And yet, in the midst of all the illusion, surrounded by the lie of the deadly game, every so often there’s a tug on the arm, a shy smile, and a whisper:

“Today I want to tell you my real name.”

I am humbled every single time.

Sometimes they say it as an apology, as though they feel bad that they’ve kept this part of themselves hidden.  Sometimes they say it as a gift – knowing that they are giving us something we don’t expect or deserve.  It’s beautiful, and every time it happens I feel as though my heart will burst.

It’s taken me fifty years to understand the privilege of hearing a person’s name.  When we say our name, we say what is true about ourselves.  Of all the things that are not true, of all the lies we tell or illusions we hide behind, we all know the truth of our own name.  I hope I never take it for granted again.

Walk the Line

They call it “La Linea,” (the line) – a stretch of disused railway track that snakes its way across Guatemala City.  It runs for miles, and thousands of people have scavenged sheet tin and garbage to build simple shacks along its twisting banks.  The community we were looking for is in the heart of Guatemala City’s historic center.  Behind the presidential palace and the national congress, fronted by law courts, police stations, and major hospitals, La Linea winds its way past seats of power and into some of the most dangerous streets in the world.

We’d come to meet the sex-trade workers who made this area infamous.  For years we’d wondered how to reach out to some of the prostitutes who worked the bars and street corners of every city and tiny town in this country.  It turns out, it’s a lot easier than we imagined: just ask directions to the red light district and when you arrive say, “Hello ladies, nice to meet you!”  And that’s pretty much how it happened, except for the part where we turned a corner and stepped out of the familiarity of urban poverty and into a staggering new reality.Tiny, single-roomed dwellings run along each side of the track.  Each room has a bed and a woman.  The women, dressed in cheap lingerie, stood in the doorways and watched in eerie silence.  It was early, and I guess there wasn’t much trade about, so they followed us with their eyes and waited.

Our plan was to make friends, so we went from room to room, handing out small packages.  Conversations were simple:

“Hi, how are you?”

“Um, fine…” she whispered.

“I have a gift for you.  Here.”

“For me?”


She looked confused.

“It’s okay, really.  We just want to give you a gift.  Pretend it’s Christmas.”

Slowly, she reached out her hand and took the bag.  A slight smile fluttered across her lips as we moved to the next room.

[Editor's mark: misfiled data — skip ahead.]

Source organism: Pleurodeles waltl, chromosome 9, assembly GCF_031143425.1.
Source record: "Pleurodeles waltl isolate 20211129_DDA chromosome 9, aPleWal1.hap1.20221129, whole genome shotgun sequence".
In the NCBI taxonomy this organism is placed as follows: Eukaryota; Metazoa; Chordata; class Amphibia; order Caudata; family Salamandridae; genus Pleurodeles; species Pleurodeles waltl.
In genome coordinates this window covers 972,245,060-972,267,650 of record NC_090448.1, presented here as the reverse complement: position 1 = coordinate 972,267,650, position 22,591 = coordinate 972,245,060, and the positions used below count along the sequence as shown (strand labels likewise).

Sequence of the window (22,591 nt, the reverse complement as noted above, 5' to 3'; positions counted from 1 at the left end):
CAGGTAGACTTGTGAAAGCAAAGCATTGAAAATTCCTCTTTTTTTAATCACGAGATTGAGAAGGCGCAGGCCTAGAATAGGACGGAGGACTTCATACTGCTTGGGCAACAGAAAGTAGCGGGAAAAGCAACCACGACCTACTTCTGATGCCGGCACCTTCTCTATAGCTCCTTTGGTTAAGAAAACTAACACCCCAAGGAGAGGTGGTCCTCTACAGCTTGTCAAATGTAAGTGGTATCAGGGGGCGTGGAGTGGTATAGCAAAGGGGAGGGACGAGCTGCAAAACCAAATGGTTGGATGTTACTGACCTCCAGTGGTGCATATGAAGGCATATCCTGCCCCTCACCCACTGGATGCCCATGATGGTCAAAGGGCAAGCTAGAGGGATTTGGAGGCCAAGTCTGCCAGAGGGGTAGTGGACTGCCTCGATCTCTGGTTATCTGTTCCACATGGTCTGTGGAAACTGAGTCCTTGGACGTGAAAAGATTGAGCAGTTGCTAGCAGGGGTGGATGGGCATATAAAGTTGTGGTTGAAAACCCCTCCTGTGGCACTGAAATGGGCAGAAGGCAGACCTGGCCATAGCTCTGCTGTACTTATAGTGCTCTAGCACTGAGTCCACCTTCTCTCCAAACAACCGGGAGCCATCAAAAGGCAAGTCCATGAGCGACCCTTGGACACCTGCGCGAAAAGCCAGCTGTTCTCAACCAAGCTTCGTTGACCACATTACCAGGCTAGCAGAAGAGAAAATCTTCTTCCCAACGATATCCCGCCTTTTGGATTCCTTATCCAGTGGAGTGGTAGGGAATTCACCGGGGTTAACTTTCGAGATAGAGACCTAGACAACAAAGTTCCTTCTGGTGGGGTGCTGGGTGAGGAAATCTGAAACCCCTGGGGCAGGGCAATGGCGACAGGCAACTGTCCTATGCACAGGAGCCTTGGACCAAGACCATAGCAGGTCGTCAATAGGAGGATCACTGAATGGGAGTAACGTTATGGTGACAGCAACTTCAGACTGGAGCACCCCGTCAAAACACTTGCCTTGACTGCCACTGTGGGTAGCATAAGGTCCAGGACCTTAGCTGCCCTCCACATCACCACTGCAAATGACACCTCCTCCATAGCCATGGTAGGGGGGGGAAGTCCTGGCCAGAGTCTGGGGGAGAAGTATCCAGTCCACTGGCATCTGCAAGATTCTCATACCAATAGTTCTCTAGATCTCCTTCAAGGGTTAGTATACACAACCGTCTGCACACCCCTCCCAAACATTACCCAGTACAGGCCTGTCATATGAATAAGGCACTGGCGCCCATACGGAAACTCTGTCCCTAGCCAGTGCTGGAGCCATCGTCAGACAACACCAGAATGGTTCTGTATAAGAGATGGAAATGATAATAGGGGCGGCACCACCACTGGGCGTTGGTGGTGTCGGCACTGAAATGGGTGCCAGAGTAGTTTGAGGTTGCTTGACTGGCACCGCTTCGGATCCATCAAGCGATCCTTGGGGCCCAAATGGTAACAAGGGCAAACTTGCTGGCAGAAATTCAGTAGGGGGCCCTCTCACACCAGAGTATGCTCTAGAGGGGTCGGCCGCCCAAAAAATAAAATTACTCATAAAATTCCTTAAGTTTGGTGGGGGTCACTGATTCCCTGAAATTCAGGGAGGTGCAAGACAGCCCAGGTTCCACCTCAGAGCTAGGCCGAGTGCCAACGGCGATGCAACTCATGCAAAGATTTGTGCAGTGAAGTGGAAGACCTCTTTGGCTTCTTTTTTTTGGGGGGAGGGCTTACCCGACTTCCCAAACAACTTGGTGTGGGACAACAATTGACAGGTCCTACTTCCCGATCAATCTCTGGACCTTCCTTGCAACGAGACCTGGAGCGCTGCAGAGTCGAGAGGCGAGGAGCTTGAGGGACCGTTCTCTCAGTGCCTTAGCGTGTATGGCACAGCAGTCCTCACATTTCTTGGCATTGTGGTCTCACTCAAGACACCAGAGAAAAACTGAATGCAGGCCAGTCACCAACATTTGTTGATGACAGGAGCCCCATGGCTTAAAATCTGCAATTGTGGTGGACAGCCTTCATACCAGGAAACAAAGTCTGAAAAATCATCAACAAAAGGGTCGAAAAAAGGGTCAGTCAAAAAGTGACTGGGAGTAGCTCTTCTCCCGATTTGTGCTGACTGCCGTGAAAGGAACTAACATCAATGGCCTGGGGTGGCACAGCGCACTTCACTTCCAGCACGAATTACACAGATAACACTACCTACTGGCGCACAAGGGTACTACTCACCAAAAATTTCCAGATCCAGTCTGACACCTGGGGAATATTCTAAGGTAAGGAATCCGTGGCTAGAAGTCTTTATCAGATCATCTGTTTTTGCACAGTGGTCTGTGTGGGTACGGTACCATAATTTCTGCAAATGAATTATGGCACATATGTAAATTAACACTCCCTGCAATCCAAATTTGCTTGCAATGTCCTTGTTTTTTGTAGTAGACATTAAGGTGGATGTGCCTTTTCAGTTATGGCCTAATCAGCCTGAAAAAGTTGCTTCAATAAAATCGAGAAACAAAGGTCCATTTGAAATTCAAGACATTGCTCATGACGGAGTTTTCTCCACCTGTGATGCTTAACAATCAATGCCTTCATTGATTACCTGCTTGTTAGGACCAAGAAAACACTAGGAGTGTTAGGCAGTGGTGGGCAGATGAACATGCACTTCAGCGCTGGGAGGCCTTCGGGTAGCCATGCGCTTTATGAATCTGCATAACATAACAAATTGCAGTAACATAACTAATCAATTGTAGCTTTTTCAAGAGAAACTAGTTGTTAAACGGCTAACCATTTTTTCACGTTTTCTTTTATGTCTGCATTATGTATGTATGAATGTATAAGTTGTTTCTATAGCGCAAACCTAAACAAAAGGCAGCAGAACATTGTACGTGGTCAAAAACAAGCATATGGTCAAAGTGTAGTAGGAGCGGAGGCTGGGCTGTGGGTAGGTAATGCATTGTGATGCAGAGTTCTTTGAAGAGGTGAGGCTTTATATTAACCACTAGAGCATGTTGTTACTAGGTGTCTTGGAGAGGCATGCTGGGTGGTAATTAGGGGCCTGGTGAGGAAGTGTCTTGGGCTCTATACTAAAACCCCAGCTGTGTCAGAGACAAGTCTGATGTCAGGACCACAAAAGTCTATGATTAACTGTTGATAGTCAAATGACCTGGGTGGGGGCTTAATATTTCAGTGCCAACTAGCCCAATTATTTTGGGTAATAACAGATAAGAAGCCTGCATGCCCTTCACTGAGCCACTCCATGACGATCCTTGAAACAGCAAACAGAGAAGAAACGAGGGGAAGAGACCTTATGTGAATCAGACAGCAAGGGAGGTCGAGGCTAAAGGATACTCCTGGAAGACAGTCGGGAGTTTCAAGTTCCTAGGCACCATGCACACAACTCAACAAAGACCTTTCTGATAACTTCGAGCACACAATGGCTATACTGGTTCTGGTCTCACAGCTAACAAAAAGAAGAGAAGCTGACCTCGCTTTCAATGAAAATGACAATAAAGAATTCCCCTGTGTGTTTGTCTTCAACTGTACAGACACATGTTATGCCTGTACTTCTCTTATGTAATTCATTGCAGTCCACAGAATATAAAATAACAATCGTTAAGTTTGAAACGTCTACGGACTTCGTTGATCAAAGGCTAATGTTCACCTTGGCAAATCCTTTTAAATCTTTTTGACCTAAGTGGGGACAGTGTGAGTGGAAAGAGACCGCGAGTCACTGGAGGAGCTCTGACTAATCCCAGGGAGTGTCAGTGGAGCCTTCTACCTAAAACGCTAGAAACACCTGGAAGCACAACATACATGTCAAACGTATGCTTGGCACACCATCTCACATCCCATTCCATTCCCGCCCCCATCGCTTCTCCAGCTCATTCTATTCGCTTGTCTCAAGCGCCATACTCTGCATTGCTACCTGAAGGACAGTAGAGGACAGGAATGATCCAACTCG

“Hi, sweetie, I have a gift for you.”

She crept forward, and raised a shy hand to take the bag.  Mercy but she was beautiful.  Tiny, delicate, doll-like – it made no sense that something so perfect could be in such a ruined place.  One of our friends asked her age.


No words. Every woman was gracious.  Some wanted to chat, others wanted to share the stories of their broken lives.  Some just wanted to watch.  Gringos on La Linea…we were a spectacle.

We smelled the last room before we reached it.  Urine seeped into the walls and pooled around the crumbling front step.  Her door was the toilet for men on the prowl.  Most of the women we spoke to use the rooms by day. La Linea is far too dangerous at night.  But for this woman, it was home.

“We’ve been told it’s very dangerous here at night.  Is that right?”

“Yes,” she nodded.  “I’m always frightened.”

Her room was squalid – dark, rank, and lit by the flickering light of a single candle jammed into the adobe wall. She struggled to hide her near-nakedness with rags.

“I want to get out of this life.  This place is terrible.  I will die here.”  She cried quietly, and we sat.

Sometimes there really is nothing to say.

“How old are you?”

“Fifty-one,” she said.  But she could’ve been my grandmother.  Suffering is bad for the skin.

“How long have you been living this life?”

“The same.”

“The same?”


“Fifty-one years?”

“Yes.  It’s all I’ve ever known.”

Eventually we ran out of gifts.  Fifty bags disappeared quickly, and we didn’t want to leave.

As we walked away we stopped to chat to one final lady. She was friendly.  Her kids, she said, stayed with her mother. La Linea is no place for children.  “How many women work here?” we asked. She looked up and down the line and glanced at a friend who nodded at her to tell us.  “Two hundred – maybe two-hundred and fifty.” She waved her arms into the distance.  “It goes for such a long way.”

We’re going to need a lot more gift bags.